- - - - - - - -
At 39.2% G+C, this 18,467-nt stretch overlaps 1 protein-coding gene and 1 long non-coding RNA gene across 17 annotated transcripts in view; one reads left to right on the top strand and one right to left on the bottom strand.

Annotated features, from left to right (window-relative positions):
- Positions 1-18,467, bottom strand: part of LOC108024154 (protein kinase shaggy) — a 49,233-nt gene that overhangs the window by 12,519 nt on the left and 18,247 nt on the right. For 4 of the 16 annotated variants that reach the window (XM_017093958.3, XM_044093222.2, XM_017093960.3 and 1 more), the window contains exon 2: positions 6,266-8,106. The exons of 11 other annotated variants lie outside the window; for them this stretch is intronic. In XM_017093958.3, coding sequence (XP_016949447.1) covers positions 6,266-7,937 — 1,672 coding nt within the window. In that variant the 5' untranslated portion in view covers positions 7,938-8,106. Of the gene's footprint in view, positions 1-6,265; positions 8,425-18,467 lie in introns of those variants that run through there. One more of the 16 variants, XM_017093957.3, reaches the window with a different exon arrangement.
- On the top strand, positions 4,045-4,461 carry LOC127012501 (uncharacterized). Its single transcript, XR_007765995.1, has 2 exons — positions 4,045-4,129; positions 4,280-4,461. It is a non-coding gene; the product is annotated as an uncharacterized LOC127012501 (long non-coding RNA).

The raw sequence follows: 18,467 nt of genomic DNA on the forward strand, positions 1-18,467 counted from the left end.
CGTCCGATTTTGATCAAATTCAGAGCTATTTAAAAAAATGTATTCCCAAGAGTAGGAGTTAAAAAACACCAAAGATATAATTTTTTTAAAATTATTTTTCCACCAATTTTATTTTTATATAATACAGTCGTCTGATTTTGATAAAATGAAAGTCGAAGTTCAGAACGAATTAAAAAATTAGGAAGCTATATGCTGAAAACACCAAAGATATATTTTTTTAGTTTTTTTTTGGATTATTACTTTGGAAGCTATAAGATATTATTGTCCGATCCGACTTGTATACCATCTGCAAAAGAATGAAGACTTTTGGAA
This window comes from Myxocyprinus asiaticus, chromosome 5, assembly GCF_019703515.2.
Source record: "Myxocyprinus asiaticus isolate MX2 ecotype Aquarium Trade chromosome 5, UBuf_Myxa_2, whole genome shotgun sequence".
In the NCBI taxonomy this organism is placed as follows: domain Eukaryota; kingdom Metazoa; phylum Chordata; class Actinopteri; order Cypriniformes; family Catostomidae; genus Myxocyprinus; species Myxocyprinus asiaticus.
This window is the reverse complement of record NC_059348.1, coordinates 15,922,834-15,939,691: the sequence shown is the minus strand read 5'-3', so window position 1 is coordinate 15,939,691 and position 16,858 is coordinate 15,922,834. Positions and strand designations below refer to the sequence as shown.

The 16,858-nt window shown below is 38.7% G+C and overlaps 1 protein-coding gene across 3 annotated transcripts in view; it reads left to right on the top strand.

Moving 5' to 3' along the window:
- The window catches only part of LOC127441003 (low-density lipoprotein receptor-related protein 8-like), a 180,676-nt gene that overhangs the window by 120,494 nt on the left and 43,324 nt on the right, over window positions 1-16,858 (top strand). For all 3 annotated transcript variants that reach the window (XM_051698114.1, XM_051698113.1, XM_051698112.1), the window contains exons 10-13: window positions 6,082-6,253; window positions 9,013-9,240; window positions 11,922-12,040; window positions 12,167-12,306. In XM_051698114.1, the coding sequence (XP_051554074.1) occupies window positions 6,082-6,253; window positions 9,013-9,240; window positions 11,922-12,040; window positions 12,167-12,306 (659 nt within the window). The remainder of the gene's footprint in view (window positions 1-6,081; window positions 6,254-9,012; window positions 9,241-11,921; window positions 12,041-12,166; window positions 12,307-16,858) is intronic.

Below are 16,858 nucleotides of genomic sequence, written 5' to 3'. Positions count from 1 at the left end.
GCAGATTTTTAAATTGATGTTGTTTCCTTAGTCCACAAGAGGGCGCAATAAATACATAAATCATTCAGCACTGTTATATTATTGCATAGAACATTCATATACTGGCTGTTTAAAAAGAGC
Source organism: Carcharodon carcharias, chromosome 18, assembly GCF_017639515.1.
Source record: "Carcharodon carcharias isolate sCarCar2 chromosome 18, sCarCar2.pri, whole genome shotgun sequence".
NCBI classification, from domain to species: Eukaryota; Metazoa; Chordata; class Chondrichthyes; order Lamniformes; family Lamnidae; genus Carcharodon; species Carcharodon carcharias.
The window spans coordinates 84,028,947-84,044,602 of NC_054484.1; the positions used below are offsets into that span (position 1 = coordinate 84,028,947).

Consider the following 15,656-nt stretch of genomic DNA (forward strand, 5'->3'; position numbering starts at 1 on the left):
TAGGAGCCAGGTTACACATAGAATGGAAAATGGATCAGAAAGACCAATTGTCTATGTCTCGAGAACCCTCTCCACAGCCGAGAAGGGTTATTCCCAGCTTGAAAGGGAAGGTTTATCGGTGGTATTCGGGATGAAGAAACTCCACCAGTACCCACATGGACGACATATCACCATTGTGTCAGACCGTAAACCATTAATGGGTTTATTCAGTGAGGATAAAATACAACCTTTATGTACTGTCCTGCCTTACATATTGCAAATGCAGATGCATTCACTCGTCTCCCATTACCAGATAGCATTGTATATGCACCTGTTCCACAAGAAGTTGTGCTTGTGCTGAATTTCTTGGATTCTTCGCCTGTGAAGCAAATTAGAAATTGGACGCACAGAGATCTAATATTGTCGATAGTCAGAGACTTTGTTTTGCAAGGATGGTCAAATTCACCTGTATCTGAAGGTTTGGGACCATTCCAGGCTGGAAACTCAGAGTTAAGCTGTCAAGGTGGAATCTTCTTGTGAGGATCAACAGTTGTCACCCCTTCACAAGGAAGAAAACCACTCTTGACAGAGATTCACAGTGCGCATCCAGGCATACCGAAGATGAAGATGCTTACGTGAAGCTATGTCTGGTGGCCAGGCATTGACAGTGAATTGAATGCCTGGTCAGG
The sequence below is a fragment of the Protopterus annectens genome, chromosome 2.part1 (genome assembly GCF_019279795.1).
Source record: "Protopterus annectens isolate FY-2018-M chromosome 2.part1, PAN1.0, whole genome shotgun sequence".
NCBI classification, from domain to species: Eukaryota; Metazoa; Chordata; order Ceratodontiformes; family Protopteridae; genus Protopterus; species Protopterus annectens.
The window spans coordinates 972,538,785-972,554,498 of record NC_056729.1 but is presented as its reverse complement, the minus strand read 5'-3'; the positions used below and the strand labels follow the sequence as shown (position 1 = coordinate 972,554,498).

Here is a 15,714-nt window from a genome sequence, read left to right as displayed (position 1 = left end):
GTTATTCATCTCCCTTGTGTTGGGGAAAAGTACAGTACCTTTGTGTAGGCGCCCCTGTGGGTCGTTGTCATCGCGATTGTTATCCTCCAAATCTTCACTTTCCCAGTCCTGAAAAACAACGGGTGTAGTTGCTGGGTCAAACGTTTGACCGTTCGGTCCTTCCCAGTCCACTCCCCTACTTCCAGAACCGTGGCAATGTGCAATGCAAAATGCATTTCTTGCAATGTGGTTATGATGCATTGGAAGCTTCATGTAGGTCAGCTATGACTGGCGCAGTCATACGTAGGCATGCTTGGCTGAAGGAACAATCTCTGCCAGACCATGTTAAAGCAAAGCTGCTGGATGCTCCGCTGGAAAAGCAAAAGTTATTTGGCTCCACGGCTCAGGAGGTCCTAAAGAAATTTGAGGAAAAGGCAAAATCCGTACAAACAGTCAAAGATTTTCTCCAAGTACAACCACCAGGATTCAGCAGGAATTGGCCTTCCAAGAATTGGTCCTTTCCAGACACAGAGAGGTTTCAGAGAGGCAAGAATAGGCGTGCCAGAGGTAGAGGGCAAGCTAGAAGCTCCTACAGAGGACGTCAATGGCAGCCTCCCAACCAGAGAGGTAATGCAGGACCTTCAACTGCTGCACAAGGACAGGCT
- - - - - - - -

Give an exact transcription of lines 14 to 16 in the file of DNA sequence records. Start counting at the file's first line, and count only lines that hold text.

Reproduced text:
Below are 16,858 nucleotides of genomic sequence, written 5' to 3'. Positions count from 1 at the left end.
GCAGATTTTTAAATTGATGTTGTTTCCTTAGTCCACAAGAGGGCGCAATAAATACATAAATCATTCAGCACTGTTATATTATTGCATAGAACATTCATATACTGGCTGTTTAAAAAGAGC
Source organism: Carcharodon carcharias, chromosome 18, assembly GCF_017639515.1.